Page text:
Growing interest for SEB’s microfinance funds

Microfinance is becoming increasingly common in developing countries. With the help of micro loans, people that are excluded from the mainstream financial system can get access to finance to be able to buy for example smaller machines, tools or materials to get started or expand a business.

“More than 50 per cent of the end borrowers in the funds are women. The amounts that these entrepreneurs need to borrow to finance their business are so small that they are not commercially interesting for mainstream banks. The idea of the micro financing is to enable entrepreneurs to start or expand a business that generates an income which makes it possible for them to repay the loan and in addition give them access to other types of financial products such as savings, insurance and payment services, says Camilla Löwenhielm.

According to Hetal Damani, microfinance is crucial for sustainable economic growth in emerging markets.

– Microfinance is about financial inclusion and focuses on those who do not have access to the traditional banking system. Today the funds provide loans to some 20 million entrepreneurs in 40 countries via 120 microfinance institutions.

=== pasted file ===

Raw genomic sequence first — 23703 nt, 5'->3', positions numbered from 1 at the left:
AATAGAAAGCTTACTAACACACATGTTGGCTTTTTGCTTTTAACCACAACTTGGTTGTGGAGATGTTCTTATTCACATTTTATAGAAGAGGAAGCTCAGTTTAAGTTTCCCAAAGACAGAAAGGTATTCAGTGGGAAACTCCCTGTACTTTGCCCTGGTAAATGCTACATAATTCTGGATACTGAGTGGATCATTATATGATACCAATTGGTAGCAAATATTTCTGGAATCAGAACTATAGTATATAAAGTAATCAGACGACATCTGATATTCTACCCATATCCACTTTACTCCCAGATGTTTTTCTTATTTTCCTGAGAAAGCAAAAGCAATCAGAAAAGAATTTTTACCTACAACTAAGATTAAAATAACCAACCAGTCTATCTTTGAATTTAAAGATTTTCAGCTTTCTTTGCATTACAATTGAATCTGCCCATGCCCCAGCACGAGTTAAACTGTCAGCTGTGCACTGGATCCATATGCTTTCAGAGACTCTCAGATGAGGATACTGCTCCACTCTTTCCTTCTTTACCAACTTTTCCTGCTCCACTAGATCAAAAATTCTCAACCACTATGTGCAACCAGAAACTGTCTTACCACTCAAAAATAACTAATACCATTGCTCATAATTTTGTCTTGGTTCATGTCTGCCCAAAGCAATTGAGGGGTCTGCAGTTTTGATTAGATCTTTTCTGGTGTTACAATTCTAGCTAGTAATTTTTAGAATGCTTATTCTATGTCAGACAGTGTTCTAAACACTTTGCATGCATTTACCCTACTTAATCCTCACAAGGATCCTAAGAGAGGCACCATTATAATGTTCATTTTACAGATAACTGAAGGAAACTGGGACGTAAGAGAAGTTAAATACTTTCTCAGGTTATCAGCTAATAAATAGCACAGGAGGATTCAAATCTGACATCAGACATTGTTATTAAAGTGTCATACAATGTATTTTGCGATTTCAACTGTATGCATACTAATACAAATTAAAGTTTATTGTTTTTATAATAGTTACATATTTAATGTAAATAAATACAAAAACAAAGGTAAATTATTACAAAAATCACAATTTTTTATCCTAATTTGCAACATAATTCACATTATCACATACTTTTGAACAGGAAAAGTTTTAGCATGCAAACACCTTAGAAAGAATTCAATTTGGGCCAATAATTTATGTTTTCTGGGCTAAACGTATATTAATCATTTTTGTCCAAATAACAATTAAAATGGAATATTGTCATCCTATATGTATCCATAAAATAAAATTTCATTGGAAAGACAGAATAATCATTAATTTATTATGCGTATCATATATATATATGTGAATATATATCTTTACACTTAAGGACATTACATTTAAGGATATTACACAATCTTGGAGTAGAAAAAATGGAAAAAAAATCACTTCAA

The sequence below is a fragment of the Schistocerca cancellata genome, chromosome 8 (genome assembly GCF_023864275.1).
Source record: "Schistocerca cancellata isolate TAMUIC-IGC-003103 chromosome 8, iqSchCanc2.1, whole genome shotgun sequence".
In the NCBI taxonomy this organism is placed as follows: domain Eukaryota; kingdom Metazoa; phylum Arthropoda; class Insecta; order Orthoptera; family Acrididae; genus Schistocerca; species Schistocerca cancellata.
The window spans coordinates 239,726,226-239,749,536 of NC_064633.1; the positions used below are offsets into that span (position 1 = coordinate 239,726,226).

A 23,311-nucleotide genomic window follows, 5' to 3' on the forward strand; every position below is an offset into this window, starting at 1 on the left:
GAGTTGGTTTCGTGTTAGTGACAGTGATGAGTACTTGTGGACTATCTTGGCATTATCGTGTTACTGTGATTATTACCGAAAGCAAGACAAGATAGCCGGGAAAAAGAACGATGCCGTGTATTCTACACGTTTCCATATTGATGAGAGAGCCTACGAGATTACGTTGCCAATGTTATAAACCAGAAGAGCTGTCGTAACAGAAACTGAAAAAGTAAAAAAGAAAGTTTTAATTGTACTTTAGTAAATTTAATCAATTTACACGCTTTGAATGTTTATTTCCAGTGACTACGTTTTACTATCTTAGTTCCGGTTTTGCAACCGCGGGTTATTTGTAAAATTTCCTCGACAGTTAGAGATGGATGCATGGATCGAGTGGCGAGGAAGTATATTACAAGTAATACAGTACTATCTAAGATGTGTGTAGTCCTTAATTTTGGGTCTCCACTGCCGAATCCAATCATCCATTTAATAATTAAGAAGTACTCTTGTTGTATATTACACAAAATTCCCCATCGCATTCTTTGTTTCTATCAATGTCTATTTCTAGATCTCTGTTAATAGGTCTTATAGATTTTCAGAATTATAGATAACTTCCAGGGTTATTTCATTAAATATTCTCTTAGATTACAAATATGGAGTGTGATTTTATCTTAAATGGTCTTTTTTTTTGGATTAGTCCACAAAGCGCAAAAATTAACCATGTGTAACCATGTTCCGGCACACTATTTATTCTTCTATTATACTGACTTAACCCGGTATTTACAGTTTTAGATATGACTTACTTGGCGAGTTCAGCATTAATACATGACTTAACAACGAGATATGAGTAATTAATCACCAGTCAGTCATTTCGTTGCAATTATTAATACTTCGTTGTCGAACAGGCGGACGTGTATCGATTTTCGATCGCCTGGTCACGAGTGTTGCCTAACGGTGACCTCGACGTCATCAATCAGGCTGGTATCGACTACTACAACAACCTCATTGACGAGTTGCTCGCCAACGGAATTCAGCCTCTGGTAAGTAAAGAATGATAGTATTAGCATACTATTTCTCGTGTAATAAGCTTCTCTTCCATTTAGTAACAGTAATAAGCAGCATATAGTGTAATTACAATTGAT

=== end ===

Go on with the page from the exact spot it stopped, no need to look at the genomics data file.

“End microfinance clients are, for example, street vendors, taxi drivers or farmers. These entrepreneurs are less impacted by events that take place in the world and that affect other parts of the financial market, which makes microfinance less correlated with other asset classes”, says Hetal.

What is behind the growing interest in microfinance funds?

“It is the possibility to improve the living conditions of the poor in developing countries while earning a stable financial return on the investments. As an investor you get a chance to contribute towards the UN’s Sustainable Development Goals – including for example eliminating poverty, reducing inequality, contributing to decent working conditions, economic growth and gender equality. The funds also give investors access to markets they normally wouldn’t have access to”, says Camilla.

“The idea is that the funds will generate a stable return with low financial risk. The risk that a borrower can not repay the loan is generally quite low since the loans are short with frequent amortization. Moreover, the portfolios have a large number of underlying borrowers, which creates good diversification, says Hetal.

Today, only so-called "professional investors" are able to invest in the funds.

"We have looked at different options for private individuals, but so far, regulations have made it difficult to distribute the funds to all customer segments that are interested. We hope, of course, to find a solution to this since we know there is a great interest. On the other hand, private individuals can indirectly access the funds through savings in SEB's traditional insurance product”, says Camilla.